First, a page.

Domestic workers

Chicago domestic workers’ mandate protects social workers

CONTACT:
Elisa Sledzinska
312,744.1973
[email protected]

CHICAGO – Mayor Lori E. Lightfoot and the Chicago Department of Business and Consumer Protection (BACP) today announced a historic step forward for Chicago domestic workers. As of January 1, 2022, all Chicago employers of nannies, caregivers, and housekeepers must provide their employees with a written contract in the language of their choice. The contract must include the wages and working hours agreed between the employer and the domestic worker. This mandate ensures accountability, transparency and predictability for domestic workers so that they can plan for themselves and their families.

“I grew up watching my mom work hard, day in and day out, as a home helper so that others can live their lives,” said Mayor Lightfoot. “That’s why I know domestic workers are the backbone of this city and deserve to be protected. With this mandate, we will continue to provide these protections by making Chicago the largest city in the country that requires a contract. written for domestic workers and domestic workers. “

“Domestic workers should be treated with dignity and respect in the workplace,” said BACP Commissioner Kenneth J. Meyer. “Requiring written contracts recognizes the invaluable contributions social workers make to Chicago families.”

Employers of domestic care work are responsible for creating a safe, fair and equitable workplace. The new mandate means that all Chicago employers of domestic workers must provide their workers with a written contract in their primary language, at the worker’s request, regardless of their status as an employee or independent contractor. A domestic worker includes anyone whose primary duties include housekeeping, nanny services, nursing, personal care, or home health services.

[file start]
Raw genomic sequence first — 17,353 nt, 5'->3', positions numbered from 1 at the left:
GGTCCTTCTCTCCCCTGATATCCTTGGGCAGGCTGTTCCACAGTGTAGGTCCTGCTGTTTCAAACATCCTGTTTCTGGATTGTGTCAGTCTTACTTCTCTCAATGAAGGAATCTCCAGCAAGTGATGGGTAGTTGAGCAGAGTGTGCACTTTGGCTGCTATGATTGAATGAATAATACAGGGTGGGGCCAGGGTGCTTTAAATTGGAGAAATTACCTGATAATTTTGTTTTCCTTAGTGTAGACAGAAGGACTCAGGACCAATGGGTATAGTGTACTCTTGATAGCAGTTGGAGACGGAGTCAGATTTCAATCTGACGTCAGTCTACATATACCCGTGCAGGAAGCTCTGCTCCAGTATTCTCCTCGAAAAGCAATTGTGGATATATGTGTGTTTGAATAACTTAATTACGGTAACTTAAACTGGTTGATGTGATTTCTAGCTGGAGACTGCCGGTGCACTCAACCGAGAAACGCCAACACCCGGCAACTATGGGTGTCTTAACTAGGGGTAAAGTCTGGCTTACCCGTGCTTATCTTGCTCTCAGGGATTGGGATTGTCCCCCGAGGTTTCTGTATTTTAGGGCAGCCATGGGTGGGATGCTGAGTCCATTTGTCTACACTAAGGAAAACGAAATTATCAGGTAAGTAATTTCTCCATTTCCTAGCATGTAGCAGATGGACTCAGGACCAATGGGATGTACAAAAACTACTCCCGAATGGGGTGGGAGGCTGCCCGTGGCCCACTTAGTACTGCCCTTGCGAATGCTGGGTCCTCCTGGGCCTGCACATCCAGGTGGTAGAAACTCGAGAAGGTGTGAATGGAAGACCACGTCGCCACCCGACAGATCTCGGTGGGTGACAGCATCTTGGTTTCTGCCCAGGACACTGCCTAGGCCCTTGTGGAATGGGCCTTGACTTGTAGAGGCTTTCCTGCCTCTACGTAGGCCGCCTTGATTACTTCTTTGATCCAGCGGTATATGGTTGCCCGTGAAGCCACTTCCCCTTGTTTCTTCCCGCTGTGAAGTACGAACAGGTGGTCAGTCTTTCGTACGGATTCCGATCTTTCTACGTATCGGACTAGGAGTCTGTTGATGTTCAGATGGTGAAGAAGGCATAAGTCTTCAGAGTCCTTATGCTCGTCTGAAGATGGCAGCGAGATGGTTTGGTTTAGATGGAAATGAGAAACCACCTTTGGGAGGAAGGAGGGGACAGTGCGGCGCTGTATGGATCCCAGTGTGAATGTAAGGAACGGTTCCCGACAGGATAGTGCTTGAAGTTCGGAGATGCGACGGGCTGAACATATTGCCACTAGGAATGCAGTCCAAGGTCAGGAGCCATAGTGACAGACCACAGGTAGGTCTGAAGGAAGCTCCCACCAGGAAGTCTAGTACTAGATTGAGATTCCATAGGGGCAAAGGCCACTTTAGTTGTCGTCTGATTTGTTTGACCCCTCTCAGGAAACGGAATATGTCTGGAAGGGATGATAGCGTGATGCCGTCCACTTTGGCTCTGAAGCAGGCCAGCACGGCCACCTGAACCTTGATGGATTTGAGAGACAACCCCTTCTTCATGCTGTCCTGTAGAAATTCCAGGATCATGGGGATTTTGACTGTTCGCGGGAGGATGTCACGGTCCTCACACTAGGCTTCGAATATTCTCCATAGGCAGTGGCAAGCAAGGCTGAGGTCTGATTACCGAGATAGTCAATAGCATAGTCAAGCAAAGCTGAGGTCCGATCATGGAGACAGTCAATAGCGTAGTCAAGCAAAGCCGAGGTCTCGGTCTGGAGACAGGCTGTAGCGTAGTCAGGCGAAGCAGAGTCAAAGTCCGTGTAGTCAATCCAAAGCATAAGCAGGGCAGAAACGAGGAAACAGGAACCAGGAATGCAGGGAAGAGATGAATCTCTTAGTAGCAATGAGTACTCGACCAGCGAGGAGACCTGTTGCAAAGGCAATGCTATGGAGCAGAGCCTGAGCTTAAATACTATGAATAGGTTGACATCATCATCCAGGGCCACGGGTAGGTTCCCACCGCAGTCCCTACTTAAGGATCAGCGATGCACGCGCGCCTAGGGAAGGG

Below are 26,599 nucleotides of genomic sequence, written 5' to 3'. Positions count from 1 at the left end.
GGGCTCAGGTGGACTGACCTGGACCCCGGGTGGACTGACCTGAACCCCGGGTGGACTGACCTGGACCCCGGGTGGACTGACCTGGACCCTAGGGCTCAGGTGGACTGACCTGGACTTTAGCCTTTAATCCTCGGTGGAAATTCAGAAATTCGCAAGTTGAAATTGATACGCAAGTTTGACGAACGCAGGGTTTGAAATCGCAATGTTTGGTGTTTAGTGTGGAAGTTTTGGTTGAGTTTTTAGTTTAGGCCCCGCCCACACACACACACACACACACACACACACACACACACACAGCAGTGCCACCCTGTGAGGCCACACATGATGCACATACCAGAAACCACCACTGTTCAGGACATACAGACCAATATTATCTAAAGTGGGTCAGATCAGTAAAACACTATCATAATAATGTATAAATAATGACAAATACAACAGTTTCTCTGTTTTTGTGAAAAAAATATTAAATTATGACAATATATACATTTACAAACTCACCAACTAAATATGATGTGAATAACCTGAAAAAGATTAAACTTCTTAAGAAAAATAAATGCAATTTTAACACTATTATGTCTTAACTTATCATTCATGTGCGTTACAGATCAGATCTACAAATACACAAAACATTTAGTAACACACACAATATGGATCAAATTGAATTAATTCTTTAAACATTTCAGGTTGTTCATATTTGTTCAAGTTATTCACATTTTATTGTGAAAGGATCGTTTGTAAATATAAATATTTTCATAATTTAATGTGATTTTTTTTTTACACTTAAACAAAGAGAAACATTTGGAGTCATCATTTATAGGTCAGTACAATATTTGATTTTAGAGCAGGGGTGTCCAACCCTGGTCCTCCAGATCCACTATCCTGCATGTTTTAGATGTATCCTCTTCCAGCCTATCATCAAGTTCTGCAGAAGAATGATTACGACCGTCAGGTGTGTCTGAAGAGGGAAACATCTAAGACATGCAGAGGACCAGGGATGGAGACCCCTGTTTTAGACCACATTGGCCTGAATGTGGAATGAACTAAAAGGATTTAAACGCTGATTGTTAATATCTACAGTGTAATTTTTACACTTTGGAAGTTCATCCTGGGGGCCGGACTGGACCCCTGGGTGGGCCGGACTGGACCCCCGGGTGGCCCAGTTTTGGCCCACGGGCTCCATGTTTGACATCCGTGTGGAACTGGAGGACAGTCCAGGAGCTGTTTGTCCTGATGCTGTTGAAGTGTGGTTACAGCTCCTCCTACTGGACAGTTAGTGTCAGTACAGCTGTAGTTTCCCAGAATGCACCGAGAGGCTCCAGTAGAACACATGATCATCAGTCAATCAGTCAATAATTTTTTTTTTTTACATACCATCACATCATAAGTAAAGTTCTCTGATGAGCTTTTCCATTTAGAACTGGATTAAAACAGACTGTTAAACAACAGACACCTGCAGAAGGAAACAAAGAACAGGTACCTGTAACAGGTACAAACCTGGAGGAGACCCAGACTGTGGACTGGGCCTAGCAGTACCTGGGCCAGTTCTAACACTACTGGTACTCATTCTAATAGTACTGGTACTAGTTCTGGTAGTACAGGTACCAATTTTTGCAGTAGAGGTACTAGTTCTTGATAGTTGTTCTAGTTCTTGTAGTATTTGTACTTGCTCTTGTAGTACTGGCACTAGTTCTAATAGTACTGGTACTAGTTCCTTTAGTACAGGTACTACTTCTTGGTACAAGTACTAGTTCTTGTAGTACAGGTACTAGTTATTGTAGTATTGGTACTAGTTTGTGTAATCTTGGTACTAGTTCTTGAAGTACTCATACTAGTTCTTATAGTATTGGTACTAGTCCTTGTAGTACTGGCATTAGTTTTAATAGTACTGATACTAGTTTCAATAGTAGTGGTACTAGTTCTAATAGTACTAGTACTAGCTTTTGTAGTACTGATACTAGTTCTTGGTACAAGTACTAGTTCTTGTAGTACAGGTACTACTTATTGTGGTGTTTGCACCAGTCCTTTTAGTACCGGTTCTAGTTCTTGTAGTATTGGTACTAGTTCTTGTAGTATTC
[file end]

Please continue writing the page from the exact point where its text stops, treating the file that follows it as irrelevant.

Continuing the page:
An environment of collaboration and dialogue must be created to ensure that the terms of the working agreement are mutually acceptable. The contract must be reviewed and signed in person by the worker, the employer and a witness. The contract may be printed or provided in a printable communication in physical or electronic format, such as an email. Contracts should be reviewed annually and when there is a change in job description or scope of work (eg birth of another child, extra household chores). Clear and transparent expectations generate better quality work. Sample contracts are available by visiting Chi.gov/Care.

“Domestic workers are a vital part of our society and our economy,” said Andrew Fox, director of BACP’s Bureau of Labor Standards. “We will continue to fight to defend and protect their rights. “

“The contracts are an important milestone in contributing to changes and improvements for domestic workers and raising awareness among employers,” said Beatriz Tlalolini, nanny and member of Arise Chicago. “A contract sets out in writing the responsibilities and obligations of the employer and the worker and offers the possibility of renegotiating and modifying the agreement according to any changes or the needs of the employer or employee.